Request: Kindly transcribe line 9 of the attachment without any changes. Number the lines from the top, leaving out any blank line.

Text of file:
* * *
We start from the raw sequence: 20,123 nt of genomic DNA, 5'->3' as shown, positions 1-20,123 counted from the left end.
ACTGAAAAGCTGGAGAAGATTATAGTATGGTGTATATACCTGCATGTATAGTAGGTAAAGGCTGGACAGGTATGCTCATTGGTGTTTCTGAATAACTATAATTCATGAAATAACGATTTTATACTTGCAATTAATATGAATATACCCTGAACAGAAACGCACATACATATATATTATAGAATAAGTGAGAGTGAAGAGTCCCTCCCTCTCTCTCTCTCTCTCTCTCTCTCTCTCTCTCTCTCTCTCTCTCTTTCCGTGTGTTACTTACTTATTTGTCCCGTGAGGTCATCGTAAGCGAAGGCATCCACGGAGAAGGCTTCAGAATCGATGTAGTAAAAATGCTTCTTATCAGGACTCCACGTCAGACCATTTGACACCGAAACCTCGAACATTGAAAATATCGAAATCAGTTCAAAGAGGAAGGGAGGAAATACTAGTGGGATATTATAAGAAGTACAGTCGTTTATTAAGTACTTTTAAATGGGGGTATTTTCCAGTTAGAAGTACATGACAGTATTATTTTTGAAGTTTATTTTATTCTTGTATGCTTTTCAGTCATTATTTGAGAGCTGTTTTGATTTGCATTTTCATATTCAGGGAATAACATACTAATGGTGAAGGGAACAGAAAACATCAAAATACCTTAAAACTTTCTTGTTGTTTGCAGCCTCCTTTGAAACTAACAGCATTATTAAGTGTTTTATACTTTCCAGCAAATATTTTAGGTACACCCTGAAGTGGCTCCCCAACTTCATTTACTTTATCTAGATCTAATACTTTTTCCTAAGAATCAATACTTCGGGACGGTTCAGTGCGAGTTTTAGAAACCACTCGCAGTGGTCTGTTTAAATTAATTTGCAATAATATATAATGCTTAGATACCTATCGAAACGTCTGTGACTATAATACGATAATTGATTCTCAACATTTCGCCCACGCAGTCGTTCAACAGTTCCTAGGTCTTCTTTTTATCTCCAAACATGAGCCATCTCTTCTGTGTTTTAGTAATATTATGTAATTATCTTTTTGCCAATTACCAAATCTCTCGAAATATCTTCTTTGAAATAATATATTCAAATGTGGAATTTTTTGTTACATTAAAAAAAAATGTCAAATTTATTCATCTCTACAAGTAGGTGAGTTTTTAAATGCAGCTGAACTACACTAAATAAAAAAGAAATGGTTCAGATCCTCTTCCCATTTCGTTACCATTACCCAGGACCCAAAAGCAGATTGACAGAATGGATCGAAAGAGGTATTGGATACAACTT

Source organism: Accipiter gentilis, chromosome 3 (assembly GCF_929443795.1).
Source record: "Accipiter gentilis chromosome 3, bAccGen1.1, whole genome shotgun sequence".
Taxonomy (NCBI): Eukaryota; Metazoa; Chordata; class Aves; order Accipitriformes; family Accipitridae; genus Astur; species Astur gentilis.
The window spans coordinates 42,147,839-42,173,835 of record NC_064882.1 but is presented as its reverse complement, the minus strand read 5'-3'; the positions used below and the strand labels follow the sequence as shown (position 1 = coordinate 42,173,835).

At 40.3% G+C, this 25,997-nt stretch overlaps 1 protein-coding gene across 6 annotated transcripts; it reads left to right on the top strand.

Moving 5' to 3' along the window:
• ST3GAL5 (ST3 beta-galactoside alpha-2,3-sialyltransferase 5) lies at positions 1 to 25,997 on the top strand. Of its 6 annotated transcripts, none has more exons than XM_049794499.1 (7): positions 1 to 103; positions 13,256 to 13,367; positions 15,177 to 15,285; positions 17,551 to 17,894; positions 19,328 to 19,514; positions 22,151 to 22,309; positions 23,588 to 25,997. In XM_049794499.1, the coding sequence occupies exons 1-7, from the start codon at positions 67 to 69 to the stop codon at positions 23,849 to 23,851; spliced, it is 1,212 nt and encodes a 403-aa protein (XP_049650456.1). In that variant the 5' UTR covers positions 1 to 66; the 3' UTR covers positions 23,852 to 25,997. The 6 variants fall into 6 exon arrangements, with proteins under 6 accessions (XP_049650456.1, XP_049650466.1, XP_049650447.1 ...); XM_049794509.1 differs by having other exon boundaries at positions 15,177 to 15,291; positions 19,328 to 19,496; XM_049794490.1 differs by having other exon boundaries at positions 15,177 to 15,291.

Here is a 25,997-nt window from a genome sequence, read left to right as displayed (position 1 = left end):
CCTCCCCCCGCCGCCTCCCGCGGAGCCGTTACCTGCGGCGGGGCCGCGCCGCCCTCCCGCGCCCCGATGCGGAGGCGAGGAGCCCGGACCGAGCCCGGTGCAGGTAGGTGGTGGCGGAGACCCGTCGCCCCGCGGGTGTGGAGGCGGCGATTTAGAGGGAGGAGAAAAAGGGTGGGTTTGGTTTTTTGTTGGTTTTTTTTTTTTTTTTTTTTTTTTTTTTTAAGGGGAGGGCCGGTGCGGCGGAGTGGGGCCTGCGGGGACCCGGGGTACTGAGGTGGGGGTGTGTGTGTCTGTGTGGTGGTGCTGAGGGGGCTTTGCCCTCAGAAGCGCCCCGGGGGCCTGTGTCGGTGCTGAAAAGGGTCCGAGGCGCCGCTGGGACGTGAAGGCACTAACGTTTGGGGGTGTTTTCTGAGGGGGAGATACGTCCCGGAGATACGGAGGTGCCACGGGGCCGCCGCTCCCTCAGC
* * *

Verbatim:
• ST3GAL5 (ST3 beta-galactoside alpha-2,3-sialyltransferase 5) lies at positions 1 to 25,997 on the top strand. Of its 6 annotated transcripts, none has more exons than XM_049794499.1 (7): positions 1 to 103; positions 13,256 to 13,367; positions 15,177 to 15,285; positions 17,551 to 17,894; positions 19,328 to 19,514; positions 22,151 to 22,309; positions 23,588 to 25,997. In XM_049794499.1, the coding sequence occupies exons 1-7, from the start codon at positions 67 to 69 to the stop codon at positions 23,849 to 23,851; spliced, it is 1,212 nt and encodes a 403-aa protein (XP_049650456.1). In that variant the 5' UTR covers positions 1 to 66; the 3' UTR covers positions 23,852 to 25,997. The 6 variants fall into 6 exon arrangements, with proteins under 6 accessions (XP_049650456.1, XP_049650466.1, XP_049650447.1 ...); XM_049794509.1 differs by having other exon boundaries at positions 15,177 to 15,291; positions 19,328 to 19,496; XM_049794490.1 differs by having other exon boundaries at positions 15,177 to 15,291.